New Delhi: There can be no regulation of the media in a democracy, feels Information and Broadcasting Minister M Venkaiah Naidu, who says self-regulation is good. However, he says, there is a feeling that social media is “going haywire”.
“In a democracy, in a free society where freedom of expression is guaranteed by the Constitution, you cannot have regulation of the media, this is my conviction,” Naidu said in an interview. He said self-regulation is good and what is required is not a new bill but political will and administrative skill. “That is lacking at some places,” he added.
The minister, however, added that if at the end of the day, there are violations, there are laws of the land which are available already.
Freedom of expression is best utilised only when the value of such freedom is fully appreciated, he added. “When this freedom is not exercised is judicious, our existing laws provide for necessary interventions. We are not thinking of any new restrictions on any media. But the government expects all stakeholders to be responsible in using different platforms.” the I&B minister said.
He said for the media, there are some regulations like it should not preach something which is anti-national, not propagate against the interest of the country aspects like obscenity, vulgarity, encouraging violence etc. “There are already broad guidelines and stipulations under the law also and they will take care of these aspects,” he said.
“For the mainstream journalists, there is some regulation by their organisations and management. But for social media there is no censorship, things go directly, he said.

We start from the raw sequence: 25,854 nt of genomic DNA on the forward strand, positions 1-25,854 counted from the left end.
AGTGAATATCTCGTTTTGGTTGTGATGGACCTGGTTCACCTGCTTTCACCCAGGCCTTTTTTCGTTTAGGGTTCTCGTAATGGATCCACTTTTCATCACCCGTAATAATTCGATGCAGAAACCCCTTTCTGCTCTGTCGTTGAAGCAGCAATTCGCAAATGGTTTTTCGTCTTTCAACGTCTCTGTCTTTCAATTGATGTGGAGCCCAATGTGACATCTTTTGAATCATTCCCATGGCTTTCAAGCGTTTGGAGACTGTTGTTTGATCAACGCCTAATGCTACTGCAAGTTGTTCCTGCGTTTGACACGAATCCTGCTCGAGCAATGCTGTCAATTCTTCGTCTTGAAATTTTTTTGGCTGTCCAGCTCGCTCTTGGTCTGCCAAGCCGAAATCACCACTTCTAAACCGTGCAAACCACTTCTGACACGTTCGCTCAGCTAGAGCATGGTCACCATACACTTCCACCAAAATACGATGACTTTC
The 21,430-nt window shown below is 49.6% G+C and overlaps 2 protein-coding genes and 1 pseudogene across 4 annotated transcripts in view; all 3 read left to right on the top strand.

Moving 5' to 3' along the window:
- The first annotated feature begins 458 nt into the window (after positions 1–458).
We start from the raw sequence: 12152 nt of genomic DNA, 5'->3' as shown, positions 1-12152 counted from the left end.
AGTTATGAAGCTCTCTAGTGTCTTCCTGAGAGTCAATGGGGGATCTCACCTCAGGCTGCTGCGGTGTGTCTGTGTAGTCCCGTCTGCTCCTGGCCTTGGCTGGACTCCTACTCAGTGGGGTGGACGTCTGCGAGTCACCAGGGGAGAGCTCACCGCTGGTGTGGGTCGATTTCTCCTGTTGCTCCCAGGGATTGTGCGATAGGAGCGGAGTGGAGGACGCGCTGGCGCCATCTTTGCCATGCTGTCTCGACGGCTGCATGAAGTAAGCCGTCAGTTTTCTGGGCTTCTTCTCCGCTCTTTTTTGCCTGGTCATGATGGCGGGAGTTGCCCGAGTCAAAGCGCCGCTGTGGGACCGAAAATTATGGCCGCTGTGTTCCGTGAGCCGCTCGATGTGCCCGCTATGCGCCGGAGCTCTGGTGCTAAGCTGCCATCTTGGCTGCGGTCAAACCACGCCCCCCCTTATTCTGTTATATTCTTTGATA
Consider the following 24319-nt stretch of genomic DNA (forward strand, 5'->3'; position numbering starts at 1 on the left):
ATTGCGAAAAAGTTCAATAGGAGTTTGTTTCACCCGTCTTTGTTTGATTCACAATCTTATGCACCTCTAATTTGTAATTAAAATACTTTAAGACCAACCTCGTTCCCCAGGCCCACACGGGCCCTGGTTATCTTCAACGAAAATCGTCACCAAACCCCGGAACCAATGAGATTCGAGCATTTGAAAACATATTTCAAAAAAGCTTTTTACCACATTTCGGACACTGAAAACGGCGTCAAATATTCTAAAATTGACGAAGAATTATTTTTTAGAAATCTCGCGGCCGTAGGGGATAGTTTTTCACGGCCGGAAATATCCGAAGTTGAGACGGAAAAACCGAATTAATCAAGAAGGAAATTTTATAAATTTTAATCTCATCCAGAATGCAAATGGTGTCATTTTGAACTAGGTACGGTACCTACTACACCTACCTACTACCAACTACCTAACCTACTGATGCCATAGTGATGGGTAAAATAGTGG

“There is slowly a growing feeling of social media going haywire. And we have to find ways and means to go about it. But at the same time, if you start regulating media, the effect will not be positive. Keeping that in mind, regarding social media also, there are enough laws to take care of social media also and those laws should be effectively and properly used,” Naidu said.
Naidu said that politicians, at times, may not have the will to apply these laws as they do not want to pick up the quarrel with media which is quite powerful. “Media is so powerful and some of the politicians are so weak they don’t want to use the law which is already available – Why should I quarrel with them? I say it is not a quarrel, as long as you are within the line, you have every right, you must fight. We have the great examples of Ram Nath Goenka, late C R Irani, Ramoji Rao. They have fought against the mighty,” he said.
Speaking about social media, Naidu said it is an area of concern because it is immensely popular. Naidu said that while there are concerns about the unregulated content on social media, he emphasised that regulation was unlikely to bring any positive results.
On the role of media, he said that the duty of media is is to inform but stories should not be invented or created. “News should be news, views should be separate. Of late, this tendency has erupted in certain sections of Indian media, to distort, combine news and views,” he added.
He said that news organisations should never get identified with any party as it affects their credibility.
Naidu also said that the media should avoid sensationalism as well as obscenity, vulgarity, violence should be reduced while terrorism, extremism, and anti-social activities — they should not be highlighted as if they are heroic acts.
Citing his own experience in Parliament, Naidu said that he once gave a comprehensive speech on agriculture which the media almost entirely ignored. “If Naidu had torn some papers or gone to the Well of the House, then it becomes news. This is a development of recent years, which is bad,” he said. Media should try to support the constructive, he said.
Naidu also said that there are about one lakh newspapers in the country and about 890 TV channels which are set to expand more and more as the appetite for information and entertainment of 125 crore people keeps on increasing.
“Our people fiercely guard the right to freedom of expression. This is valued even more than economic advancement,” he said. He said that social media is a new tool of communication with its own distinct features and advantages.
“It is spontaneous and interactive. Such a medium is both an opportunity and a challenge. While we believe in people taking full advantage of this new medium, we expect them to make judicious use of it in the larger national and individual good,” Naidu said.